The facts show that Tom Brady likes his footballs on the softest side of the legal limit -12.5 psi – and that locker room attendant Jim McNally and equipment assistant Jeff Jastremski knew that. There is no direct evidence at this time, that Brady instructed McNally to deflate the footballs below 12.5 psi. Brady could have said, “I want you to make sure the footballs are at 12.5 psi on game day and not a fraction more or less,” because if you want something done a certain way, you must make sure that you give clear directions and that those directions are understood. Even if he thought he had been clear about following the rules there is no room for ambiguity or blind trust when the stakes are high and temptation to cut corners is obvious. At those moments, it is more essential than ever that a team leader reiterate with absolute clarity the expectation that all individuals reporting to him or her will act within the parameters of the law.

 Trust and Delegation

Tom Brady also failed to make sure that the people he delegated to were trustworthy. We know from the text messages that McNally felt disrespected by Brady. (Text Messages)

When you are a leader with power and the face of your organization, it is essential that the people closest to you have your back; they should care about the organization, and feel responsible for your brand and reputation. Leaders need assistants and colleagues who can sometimes protect them from themselves and maintain objectivity during stressful times to protect the organization they all represent. It is analogous to the familiar assertion, “friends don’t let friends drive drunk.” Tom Brady had a lot on his mind and winning in his heart leading up to the Super Bowl game; he needed to be able to trust the people in his inner circle to know the limits of acceptability and manage potential collateral damage of his world-class competitiveness. It was his responsibility to set the boundaries during calmer times, but now he is left with a big clean up job, in part because he over-delegated to untrustworthy, disgruntled staff.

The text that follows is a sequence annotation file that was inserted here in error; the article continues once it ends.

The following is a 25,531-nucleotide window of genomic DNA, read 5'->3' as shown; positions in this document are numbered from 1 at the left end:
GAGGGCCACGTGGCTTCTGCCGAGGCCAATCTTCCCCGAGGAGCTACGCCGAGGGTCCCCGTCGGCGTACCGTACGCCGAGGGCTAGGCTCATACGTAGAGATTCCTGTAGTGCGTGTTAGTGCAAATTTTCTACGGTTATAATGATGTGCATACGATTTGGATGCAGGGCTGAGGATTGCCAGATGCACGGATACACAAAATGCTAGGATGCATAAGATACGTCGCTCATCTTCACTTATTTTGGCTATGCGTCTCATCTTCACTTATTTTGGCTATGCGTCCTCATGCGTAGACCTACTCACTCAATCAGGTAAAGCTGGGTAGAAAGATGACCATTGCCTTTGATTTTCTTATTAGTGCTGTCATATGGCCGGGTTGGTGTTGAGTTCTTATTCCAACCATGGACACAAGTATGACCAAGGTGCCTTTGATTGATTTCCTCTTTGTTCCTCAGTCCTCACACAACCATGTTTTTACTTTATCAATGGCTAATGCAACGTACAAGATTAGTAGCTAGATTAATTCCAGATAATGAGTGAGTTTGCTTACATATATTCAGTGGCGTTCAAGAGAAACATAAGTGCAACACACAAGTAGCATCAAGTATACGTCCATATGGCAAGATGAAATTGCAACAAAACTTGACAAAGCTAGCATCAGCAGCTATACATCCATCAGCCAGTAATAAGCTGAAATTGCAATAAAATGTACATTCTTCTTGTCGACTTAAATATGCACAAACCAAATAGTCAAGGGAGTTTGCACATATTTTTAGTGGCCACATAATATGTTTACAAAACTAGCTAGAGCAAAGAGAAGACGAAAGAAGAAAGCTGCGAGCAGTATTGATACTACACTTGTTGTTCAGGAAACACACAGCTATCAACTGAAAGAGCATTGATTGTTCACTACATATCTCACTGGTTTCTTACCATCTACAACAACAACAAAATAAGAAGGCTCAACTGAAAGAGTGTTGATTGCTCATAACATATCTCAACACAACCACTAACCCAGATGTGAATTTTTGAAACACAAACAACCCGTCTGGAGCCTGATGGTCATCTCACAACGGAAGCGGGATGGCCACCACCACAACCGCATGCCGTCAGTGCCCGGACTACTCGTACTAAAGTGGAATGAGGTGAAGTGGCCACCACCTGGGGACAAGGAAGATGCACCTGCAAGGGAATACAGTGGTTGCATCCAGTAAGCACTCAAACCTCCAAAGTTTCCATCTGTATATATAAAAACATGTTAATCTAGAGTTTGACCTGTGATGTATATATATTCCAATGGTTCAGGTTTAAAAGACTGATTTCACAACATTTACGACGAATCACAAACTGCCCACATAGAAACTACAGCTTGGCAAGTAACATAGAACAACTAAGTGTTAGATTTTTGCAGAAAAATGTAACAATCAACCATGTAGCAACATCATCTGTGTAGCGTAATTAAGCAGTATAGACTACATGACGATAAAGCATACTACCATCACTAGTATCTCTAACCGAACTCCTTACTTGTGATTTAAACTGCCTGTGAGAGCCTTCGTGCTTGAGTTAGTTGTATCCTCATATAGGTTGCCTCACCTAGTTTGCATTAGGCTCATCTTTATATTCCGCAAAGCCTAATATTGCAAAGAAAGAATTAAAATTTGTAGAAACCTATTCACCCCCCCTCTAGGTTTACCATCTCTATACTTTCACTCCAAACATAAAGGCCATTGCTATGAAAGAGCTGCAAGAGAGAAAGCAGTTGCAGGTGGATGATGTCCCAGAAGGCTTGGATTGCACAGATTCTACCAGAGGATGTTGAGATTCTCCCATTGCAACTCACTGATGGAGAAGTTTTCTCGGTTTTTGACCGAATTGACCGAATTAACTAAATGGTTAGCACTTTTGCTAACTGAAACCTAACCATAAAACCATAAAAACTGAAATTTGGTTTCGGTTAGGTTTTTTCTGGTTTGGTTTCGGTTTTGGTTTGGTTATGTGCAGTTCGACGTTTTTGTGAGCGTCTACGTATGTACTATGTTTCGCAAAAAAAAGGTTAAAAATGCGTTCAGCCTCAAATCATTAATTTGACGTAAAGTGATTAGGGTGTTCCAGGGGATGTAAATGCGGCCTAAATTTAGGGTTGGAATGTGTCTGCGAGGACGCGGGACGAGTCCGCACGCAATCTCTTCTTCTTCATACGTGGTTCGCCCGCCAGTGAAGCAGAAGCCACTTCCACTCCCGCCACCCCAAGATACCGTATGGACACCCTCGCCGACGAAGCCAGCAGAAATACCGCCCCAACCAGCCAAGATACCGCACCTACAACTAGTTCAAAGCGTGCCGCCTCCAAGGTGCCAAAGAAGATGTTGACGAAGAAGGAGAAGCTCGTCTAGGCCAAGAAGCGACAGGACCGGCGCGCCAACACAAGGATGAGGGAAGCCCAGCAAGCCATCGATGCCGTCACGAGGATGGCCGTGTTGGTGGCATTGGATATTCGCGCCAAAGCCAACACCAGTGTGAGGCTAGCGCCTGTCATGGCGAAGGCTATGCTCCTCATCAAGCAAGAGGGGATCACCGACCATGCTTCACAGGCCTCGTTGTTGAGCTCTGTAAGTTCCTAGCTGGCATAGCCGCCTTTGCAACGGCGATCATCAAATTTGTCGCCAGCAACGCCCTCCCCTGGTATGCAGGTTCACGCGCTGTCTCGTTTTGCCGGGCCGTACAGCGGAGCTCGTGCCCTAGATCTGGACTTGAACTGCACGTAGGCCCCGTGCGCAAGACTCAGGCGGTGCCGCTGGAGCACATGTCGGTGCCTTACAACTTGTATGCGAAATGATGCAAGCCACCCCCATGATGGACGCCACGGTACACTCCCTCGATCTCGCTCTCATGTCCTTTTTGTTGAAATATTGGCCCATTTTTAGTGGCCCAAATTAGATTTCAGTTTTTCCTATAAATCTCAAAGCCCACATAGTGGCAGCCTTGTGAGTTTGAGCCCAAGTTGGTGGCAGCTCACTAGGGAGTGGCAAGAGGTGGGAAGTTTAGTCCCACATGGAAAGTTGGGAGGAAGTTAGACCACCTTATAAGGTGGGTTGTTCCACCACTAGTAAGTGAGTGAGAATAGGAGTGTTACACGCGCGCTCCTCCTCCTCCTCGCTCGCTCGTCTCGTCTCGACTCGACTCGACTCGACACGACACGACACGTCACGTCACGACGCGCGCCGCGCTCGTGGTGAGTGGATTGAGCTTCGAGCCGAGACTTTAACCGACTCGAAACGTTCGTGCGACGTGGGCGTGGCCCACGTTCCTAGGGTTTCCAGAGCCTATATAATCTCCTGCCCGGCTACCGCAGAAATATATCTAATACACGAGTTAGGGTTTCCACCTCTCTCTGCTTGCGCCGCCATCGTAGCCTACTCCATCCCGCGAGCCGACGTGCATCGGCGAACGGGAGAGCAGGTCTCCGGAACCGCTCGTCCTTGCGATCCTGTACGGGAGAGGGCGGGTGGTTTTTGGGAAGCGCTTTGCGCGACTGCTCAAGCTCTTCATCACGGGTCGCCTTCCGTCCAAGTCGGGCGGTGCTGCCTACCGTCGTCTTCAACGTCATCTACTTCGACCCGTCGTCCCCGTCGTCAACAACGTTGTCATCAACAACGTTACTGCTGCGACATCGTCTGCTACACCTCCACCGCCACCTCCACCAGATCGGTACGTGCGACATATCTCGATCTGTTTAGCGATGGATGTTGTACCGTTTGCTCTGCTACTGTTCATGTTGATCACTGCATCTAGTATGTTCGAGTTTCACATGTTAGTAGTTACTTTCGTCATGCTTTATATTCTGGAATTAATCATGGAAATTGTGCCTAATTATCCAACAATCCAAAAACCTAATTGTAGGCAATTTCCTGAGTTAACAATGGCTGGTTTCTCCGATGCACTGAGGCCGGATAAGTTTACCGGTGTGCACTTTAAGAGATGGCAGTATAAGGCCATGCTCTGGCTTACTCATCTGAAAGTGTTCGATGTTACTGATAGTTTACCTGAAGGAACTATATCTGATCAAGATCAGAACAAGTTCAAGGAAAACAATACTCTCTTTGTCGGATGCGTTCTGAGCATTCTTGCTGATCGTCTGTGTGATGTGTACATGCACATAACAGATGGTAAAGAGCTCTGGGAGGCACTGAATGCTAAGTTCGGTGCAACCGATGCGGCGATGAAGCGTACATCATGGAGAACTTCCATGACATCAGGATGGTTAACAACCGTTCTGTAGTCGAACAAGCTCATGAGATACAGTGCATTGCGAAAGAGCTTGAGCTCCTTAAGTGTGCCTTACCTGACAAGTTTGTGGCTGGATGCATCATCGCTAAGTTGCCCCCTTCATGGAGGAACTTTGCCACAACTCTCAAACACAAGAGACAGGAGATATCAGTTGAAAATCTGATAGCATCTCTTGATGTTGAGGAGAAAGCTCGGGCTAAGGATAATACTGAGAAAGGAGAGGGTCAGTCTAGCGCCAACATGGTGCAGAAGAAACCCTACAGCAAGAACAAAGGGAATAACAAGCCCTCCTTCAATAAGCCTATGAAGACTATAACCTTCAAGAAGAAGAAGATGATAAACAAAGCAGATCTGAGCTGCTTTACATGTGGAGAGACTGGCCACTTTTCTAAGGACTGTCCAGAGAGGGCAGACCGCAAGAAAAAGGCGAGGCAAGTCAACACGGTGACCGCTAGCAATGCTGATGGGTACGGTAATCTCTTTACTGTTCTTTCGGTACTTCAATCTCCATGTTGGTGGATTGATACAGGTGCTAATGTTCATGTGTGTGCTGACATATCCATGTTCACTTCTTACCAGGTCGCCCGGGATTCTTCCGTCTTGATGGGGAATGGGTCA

Certainty at Work

In the workplace, there are rules, goals, and procedures to be followed. Some people will break the rules and get fired or marginalized, while others will break the rules and get rewarded for innovation and brilliance. How do people know:

  • Which rules can be bent to liberate joy and genius at work?
  • Which rules are non-negotiable and strengthen the team by avoiding violations of the law, or contracts, or ethical guidelines that hold an organization together?
  • Which black-and-white limits diminish, demoralize, stifle potential, and lead to disengagement?

To create an environment where delegation can succeed a leader must know and be able to explain why and when either rigidity or flexibility would be acceptable. It is not necessary to detail rules and procedures to cover all possibilities, but a good leader will set up clear guidelines so that people can make decisions with relative certainty that they are acting in alignment with the intentions and values of the leader and in the best interest of the organization.

Leaders, you will enjoy great rewards and credit when there is success. So, before you delegate, before you entrust your work, reputation, and organization into the hands of others, get to know and develop your people and make sure they understand your boundaries. Failure to do so could result in your stature being deflated overnight.